The story of Kensington’s own Peter Pan was the first great Christmas “show for all the family”, so J. M. Barrie is included – as is Tchaikovsky, whose Nutcracker ballet continues to enchant. Composers of some of the most magnificent Christmas music are also here – Handel (The Messiah), Bach (Christmas Oratorio), Britten (A Ceremony of Carols and St. Nicolas) and Vaughan Williams (Fantasia on Christmas Carols). All of these works are available through our website via the Naxos Music Library  (There’s free access to this for library members)

So turn down the brussels sprouts, retrieve the tinsel from the dog, turn off the TV for a while and enjoy a biographical glimpse at some of the people who have sprinkled a little sparkle over Christmasses we have loved.

The Biography Store Team, Kensington Central Library

Brompton Graphic Novel Reading Group- Monster by Naoki Urasawa

The brompton Graphic novel reading group will be meeting on Monday 10 December, 6:30pm.

Where they will be discussing volume 1 of the psychological Manga thriller: MONSTER by Naoki Urasawa:

Everyone faces uncertainty at some point in their lives. Even a brilliant surgeon like Kenzo Tenma is no exception. But there’s no way he could have known that his decision to stop chasing professional success and instead concentrate on his oath to save peoples’ lives would result in the birth of an abomination. The questions of good and evil now take on a terrifyingly real dimension. Years later, in Germany during the tumultuous post-reunification period, middle-aged childless couples are being killed one after another. The serial killer’s identity is known. The reasons why he kills are not. Dr. Tenma sets out on a journey to find the killer’s twin sister, who may hold some clues to solving the enigma of the “Monster.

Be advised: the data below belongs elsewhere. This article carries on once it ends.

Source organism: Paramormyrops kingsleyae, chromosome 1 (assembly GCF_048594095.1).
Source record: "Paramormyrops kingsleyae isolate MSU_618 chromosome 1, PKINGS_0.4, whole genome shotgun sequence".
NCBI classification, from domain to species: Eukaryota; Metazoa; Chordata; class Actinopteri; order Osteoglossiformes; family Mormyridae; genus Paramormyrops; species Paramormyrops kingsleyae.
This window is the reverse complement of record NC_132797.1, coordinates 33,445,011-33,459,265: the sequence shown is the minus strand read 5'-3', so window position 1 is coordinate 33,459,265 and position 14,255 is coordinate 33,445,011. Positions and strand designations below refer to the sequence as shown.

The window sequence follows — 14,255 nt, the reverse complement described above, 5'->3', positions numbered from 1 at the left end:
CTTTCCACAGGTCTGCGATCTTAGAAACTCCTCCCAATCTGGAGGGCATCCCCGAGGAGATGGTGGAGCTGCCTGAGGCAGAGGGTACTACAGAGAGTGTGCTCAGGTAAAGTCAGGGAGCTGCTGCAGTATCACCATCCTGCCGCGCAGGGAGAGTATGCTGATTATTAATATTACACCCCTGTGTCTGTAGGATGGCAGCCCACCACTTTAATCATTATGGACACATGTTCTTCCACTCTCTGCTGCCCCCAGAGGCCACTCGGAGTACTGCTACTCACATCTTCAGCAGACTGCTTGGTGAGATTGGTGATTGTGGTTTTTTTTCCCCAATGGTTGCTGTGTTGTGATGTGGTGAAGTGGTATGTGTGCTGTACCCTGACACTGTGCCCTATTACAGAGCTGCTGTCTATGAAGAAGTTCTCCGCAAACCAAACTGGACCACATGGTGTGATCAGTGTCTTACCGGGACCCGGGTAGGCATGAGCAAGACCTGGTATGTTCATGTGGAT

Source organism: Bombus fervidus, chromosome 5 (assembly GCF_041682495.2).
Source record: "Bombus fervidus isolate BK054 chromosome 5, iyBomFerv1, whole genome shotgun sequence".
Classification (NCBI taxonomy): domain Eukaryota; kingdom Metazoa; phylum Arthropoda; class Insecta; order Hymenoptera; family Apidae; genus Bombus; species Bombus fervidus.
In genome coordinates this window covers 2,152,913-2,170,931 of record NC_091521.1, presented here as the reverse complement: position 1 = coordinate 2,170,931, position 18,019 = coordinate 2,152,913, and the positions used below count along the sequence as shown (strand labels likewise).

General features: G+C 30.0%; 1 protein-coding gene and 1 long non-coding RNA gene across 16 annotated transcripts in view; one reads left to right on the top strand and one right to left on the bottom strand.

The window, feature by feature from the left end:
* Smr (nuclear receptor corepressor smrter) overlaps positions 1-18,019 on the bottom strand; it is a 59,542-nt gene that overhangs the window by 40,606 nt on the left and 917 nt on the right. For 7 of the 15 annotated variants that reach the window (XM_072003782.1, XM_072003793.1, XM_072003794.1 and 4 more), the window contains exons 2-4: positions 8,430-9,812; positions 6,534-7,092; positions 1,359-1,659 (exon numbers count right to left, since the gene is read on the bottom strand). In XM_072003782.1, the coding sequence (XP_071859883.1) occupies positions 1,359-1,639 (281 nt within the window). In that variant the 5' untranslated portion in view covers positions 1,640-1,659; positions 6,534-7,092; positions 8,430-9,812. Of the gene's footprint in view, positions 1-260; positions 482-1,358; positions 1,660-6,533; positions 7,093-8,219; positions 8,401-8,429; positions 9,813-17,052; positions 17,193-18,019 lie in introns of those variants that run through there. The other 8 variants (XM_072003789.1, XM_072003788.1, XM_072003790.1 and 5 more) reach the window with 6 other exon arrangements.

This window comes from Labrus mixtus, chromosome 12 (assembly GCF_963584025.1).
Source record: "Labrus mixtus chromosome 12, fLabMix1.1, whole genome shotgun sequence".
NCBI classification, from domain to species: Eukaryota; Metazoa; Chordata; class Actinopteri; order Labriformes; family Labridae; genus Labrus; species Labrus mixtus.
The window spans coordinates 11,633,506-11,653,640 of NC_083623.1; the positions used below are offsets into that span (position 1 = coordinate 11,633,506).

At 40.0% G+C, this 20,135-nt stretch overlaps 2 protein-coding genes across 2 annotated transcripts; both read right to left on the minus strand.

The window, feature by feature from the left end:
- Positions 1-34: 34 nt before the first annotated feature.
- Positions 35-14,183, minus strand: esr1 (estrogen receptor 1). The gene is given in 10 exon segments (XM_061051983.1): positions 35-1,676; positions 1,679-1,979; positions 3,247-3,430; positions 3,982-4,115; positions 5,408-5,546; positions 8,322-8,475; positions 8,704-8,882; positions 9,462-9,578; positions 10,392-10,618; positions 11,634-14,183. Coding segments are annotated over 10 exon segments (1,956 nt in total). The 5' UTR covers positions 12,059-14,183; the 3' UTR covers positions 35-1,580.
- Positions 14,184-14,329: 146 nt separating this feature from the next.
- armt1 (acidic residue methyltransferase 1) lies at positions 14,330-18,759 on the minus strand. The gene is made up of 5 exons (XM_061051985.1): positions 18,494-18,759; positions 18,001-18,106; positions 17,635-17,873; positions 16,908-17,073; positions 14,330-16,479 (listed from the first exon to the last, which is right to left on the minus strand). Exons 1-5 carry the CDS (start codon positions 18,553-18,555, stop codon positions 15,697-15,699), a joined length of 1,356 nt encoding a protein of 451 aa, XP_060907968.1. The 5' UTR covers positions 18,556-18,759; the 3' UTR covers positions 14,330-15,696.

Monster_GN_Cover

 

I loved Monster, and I cannot believe it took me this long to read. I’ll be back for more, very soon” – thebooksmugglers.com

Monster appears primed to take the Western world by storm the same way it did Japan” – IGN

 

If you have any other suggestions for the reading list, then please let me know and we’ll try our best to accommodate.

 

So far we have the following for consideration:

  • Sleepwalk
  • Casandra Drake
  • Cry Havoc
  • Full Metal Alchemist
  • Sleepwalk
  • Barakamon
  • Hellblaizer
  • V for Vendetta
  • Jaco the Galactic Patrolman
  • The Legend of Wonder Woman
  • The Flintstones Vol. 2: Bedrock Bedlam
  • Uncanny X-Force Vol. 1: Apocalypse Solution
  • My Brother’s Husband, Volume 1
  • Bad Doctor by Ian Williams
  • Out of Nothing by Dan Locke
  • Blankets by Craig Thompson
  • The Best We Could Do: An Illustrated Memoir
  • Monstress

The reading group takes place on the second Monday evening of every month. There will be a pub quiz afterwards if you want to join in!

David Bushell, Library Customer Services Officer

 

Inspirational female authors: Sophie Mackintosh